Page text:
In his latest defiance of the federal government, Gov. Rick Perry is trying to make Texas the nation’s top provider of an unlicensed therapy touted by some as the future of medicine but considered not close to ready for mainstream use by scientists in the field.
Perry this summer worked with his Houston doctor and a state legislator with multiple sclerosis to write legislation intended to commercialize the controversial therapy, which involves injecting patients with their own stem cells. Perry quietly got the therapy as part of back surgery in July.
“With the right policies in place, we can lead the nation in advancing adult stem cell research that will treat diseases, cure cancers and, ultimately, save lives,” Perry wrote the Texas Medical Board on July 25.
The board may squelch Perry’s hope of making stem cell therapy a thriving Texas industry anytime soon. It is scheduled to consider a new policy on Nov. 4 that would prevent doctors from providing stem cell therapy unless they had approval from an independent review committee that assesses research trials for patient safety. Perry’s therapy had no such oversight.
Such a policy likely would head off potential conflict with the Food and Drug Administration, which recently has begun to crack down on stem cell businesses in the United States. The FDA has not approved therapy using adult stem cells because their effectiveness and safety have not been established (…)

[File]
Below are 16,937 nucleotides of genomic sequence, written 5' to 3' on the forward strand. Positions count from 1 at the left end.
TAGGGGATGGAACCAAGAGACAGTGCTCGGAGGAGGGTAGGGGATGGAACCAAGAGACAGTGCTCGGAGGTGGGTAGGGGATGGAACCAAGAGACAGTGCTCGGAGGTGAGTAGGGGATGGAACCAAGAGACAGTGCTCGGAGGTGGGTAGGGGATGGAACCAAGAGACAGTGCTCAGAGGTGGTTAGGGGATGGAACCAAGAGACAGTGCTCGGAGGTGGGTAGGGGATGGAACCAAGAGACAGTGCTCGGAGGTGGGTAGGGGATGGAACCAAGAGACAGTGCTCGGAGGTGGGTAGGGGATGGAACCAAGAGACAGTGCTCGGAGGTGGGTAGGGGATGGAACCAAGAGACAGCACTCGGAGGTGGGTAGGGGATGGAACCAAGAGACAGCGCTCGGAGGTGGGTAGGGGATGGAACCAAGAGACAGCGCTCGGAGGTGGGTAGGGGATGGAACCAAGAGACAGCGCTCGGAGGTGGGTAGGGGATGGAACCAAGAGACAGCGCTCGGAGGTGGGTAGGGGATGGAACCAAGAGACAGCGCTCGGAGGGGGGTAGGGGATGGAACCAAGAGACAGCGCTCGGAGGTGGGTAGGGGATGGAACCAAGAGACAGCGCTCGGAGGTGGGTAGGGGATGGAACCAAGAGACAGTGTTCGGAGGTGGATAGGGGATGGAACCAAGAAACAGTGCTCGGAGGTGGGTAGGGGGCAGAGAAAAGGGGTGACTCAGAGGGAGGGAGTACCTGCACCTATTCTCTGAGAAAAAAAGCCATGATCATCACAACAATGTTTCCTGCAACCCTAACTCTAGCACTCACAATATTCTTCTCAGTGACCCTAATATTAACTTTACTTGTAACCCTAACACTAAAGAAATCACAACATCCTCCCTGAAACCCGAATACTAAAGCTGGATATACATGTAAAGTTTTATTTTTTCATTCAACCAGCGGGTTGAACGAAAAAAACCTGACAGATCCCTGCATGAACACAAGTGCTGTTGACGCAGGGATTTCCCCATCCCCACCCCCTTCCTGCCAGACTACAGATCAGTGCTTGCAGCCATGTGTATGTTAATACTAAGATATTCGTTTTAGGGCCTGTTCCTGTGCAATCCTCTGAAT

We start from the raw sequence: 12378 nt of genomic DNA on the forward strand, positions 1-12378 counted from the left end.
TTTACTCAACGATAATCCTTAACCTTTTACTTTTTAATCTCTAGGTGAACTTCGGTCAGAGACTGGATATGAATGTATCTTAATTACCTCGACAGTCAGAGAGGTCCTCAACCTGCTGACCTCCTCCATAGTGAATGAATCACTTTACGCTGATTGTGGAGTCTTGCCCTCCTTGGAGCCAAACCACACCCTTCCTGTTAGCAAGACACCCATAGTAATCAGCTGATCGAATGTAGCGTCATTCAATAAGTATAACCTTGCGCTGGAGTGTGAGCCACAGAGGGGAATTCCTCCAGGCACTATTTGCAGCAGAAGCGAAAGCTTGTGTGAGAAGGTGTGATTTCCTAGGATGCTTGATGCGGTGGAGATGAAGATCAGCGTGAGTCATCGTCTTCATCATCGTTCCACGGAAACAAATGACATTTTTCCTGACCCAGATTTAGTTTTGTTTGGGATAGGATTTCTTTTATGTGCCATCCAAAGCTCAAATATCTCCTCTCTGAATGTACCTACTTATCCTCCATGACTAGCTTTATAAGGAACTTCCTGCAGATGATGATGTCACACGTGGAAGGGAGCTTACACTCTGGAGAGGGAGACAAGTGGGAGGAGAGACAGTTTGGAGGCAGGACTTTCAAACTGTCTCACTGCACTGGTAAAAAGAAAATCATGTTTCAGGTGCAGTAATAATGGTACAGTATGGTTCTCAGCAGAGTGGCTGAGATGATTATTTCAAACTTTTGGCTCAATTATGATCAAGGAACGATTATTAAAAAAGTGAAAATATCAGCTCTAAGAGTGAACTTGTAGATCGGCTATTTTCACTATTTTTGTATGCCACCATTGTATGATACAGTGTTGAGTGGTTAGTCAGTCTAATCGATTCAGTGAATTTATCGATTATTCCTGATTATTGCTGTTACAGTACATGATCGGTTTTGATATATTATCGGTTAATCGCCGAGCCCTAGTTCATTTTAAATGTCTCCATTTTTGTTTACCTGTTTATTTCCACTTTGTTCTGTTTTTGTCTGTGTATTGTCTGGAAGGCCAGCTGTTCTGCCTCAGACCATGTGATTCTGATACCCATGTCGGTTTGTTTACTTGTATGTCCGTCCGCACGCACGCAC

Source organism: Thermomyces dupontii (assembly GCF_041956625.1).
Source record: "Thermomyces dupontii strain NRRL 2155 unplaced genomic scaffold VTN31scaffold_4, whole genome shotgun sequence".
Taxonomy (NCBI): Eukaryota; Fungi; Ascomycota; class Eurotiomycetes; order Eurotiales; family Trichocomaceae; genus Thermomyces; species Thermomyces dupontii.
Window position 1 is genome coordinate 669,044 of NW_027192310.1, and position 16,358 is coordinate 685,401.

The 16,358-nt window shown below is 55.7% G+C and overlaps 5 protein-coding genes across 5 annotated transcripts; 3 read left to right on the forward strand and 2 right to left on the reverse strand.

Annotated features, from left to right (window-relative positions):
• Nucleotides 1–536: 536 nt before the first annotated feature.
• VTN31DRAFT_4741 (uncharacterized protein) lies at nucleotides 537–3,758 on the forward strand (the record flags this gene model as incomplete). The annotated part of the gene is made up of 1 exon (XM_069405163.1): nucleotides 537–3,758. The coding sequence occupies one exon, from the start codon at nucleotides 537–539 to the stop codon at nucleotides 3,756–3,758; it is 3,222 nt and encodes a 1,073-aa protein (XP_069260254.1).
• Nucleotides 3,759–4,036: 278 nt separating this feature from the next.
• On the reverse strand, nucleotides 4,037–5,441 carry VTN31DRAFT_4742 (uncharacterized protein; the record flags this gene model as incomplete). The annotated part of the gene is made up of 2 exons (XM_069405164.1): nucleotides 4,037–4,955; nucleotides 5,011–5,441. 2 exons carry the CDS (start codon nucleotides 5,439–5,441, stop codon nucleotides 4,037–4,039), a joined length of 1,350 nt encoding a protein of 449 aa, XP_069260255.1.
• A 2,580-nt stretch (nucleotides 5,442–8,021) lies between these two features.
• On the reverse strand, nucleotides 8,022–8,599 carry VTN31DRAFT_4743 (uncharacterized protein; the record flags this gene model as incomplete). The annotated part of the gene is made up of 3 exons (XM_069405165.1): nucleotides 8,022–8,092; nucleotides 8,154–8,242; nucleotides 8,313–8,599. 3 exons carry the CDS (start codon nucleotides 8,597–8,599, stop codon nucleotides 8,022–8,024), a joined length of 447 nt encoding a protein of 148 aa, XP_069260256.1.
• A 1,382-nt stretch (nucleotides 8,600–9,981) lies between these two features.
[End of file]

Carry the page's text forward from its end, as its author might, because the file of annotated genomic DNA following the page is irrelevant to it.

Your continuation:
The legislation, a bill amendment passed in the special session, would allow private companies to maintain banks that store stem cells taken from prospective patients for future treatment – a service for which Jones’ newly established bank charges $50,000 per patient. The legislation’s original draft was written by Jones and tweaked by Perry, according to correspondence obtained through the Texas Public Information Act (…)
Adult stem cells are cells in the body that multiply to replenish dying cells. They lack embryonic stem cells’ ability to morph into any kind of cell, but in recent years have been found to have more versatility than previously thought and have become the subject of much research.
Scientists hope embryonic and adult stem cells one day become the basis of regenerative medicine, wherein the cells are used to grow new tissue to repair diseased or injured body parts (…)
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